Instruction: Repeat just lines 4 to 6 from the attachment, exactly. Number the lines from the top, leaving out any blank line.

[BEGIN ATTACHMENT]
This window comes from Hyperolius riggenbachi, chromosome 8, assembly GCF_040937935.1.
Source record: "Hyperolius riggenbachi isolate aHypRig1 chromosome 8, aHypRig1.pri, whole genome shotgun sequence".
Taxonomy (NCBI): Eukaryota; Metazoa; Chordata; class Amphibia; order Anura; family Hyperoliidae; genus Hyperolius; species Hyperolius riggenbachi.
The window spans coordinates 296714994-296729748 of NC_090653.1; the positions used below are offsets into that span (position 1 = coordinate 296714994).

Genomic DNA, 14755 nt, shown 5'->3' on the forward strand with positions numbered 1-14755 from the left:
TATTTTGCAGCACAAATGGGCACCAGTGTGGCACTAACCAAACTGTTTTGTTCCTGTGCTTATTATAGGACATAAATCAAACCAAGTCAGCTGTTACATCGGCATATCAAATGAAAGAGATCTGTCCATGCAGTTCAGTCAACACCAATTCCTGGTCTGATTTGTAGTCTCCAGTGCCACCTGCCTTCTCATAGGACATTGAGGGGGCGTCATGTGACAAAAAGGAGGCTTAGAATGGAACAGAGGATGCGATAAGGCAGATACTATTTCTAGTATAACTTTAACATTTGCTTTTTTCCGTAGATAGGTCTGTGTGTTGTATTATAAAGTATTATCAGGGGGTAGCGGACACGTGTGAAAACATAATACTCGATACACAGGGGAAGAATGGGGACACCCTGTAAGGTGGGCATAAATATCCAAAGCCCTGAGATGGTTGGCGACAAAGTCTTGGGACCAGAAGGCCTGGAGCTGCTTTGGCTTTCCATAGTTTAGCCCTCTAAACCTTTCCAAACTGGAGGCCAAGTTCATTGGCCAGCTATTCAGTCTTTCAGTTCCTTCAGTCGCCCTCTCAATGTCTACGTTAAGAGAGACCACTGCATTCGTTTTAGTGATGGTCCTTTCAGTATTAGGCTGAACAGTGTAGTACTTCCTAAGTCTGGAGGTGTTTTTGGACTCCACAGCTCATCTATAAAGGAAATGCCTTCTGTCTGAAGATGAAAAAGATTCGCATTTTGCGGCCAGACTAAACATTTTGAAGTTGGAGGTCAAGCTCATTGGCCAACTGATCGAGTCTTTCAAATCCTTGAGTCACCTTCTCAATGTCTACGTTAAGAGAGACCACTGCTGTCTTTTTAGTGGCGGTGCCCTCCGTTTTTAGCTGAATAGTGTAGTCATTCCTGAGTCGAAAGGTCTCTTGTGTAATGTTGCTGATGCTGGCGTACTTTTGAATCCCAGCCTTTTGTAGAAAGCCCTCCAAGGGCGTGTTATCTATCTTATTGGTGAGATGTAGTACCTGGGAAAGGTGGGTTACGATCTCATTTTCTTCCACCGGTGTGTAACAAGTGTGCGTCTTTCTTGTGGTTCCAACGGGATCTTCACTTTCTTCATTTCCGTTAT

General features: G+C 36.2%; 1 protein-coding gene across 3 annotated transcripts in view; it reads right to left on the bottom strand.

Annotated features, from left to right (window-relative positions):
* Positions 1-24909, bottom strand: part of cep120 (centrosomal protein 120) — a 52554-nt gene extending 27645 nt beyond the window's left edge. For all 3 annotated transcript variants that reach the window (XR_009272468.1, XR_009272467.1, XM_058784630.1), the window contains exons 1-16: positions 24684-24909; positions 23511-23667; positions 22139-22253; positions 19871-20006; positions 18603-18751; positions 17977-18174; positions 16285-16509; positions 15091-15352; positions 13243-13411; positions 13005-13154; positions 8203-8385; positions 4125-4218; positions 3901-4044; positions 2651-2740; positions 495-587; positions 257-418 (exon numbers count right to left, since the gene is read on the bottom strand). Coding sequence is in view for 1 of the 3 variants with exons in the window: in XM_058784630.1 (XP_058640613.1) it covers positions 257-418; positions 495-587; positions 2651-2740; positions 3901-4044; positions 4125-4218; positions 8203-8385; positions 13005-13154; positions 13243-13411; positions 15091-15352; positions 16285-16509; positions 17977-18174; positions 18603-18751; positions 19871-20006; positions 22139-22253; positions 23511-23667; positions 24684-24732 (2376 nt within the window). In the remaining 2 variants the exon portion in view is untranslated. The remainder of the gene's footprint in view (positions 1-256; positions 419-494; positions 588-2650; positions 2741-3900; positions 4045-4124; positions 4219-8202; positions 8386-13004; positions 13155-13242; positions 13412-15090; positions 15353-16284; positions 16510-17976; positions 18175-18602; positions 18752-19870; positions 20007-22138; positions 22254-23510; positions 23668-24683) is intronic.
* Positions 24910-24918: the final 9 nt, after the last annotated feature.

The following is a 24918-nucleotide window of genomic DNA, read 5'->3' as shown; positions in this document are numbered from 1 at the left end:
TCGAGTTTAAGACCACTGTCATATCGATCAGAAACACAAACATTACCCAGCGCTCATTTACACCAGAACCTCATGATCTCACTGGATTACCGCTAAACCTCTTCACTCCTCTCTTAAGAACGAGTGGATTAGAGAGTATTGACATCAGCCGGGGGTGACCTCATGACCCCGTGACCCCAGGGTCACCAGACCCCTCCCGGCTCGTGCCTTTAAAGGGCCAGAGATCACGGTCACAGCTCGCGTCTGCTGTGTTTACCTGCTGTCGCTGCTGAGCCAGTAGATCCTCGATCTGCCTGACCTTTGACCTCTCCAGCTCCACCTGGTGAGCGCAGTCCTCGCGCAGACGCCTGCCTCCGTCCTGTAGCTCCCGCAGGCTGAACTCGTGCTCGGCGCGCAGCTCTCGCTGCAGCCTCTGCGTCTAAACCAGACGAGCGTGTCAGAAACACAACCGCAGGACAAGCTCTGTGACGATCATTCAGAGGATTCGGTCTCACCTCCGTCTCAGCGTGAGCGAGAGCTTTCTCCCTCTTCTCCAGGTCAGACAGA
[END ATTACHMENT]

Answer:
The window spans coordinates 296714994-296729748 of NC_090653.1; the positions used below are offsets into that span (position 1 = coordinate 296714994).

Genomic DNA, 14755 nt, shown 5'->3' on the forward strand with positions numbered 1-14755 from the left:
TATTTTGCAGCACAAATGGGCACCAGTGTGGCACTAACCAAACTGTTTTGTTCCTGTGCTTATTATAGGACATAAATCAAACCAAGTCAGCTGTTACATCGGCATATCAAATGAAAGAGATCTGTCCATGCAGTTCAGTCAACACCAATTCCTGGTCTGATTTGTAGTCTCCAGTGCCACCTGCCTTCTCATAGGACATTGAGGGGGCGTCATGTGACAAAAAGGAGGCTTAGAATGGAACAGAGGATGCGATAAGGCAGATACTATTTCTAGTATAACTTTAACATTTGCTTTTTTCCGTAGATAGGTCTGTGTGTTGTATTATAAAGTATTATCAGGGGGTAGCGGACACGTGTGAAAACATAATACTCGATACACAGGGGAAGAATGGGGACACCCTGTAAGGTGGGCATAAATATCCAAAGCCCTGAGATGGTTGGCGACAAAGTCTTGGGACCAGAAGGCCTGGAGCTGCTTTGGCTTTCCATAGTTTAGCCCTCTAAACCTTTCCAAACTGGAGGCCAAGTTCATTGGCCAGCTATTCAGTCTTTCAGTTCCTTCAGTCGCCCTCTCAATGTCTACGTTAAGAGAGACCACTGCATTCGTTTTAGTGATGGTCCTTTCAGTATTAGGCTGAACAGTGTAGTACTTCCTAAGTCTGGAGGTGTTTTTGGACTCCACAGCTCATCTATAAAGGAAATGCCTTCTGTCTGAAGATGAAAAAGATTCGCATTTTGCGGCCAGACTAAACATTTTGAAGTTGGAGGTCAAGCTCATTGGCCAACTGATCGAGTCTTTCAAATCCTTGAGTCACCTTCTCAATGTCTACGTTAAGAGAGACCACTGCTGTCTTTTTAGTGGCGGTGCCCTCCGTTTTTAGCTGAATAGTGTAGTCATTCCTGAGTCGAAAGGTCTCTTGTGTAATGTTGCTGATGCTGGCGTACTTTTGAATCCCAGCCTTTTGTAGAAAGCCCTCCAAGGGCGTGTTATCTATCTTATTGGTGAGATGTAGTACCTGGGAAAGGTGGGTTACGATCTCATTTTCTTCCACCGGTGTGTAACAAGTGTGCGTCTTTCTTGTGGTTCCAACGGGATCTTCACTTTCTTCATTTCCGTTAT